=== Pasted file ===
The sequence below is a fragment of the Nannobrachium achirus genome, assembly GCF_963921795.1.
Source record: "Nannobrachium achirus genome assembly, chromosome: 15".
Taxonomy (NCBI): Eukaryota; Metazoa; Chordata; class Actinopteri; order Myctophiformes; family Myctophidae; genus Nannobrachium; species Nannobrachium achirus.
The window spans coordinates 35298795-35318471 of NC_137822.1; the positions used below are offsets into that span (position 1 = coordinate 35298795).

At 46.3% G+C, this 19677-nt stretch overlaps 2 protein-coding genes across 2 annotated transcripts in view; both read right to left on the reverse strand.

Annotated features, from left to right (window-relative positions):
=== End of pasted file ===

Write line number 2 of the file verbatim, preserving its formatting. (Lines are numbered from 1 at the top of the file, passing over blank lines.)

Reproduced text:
Source record: "Nannobrachium achirus genome assembly, chromosome: 15".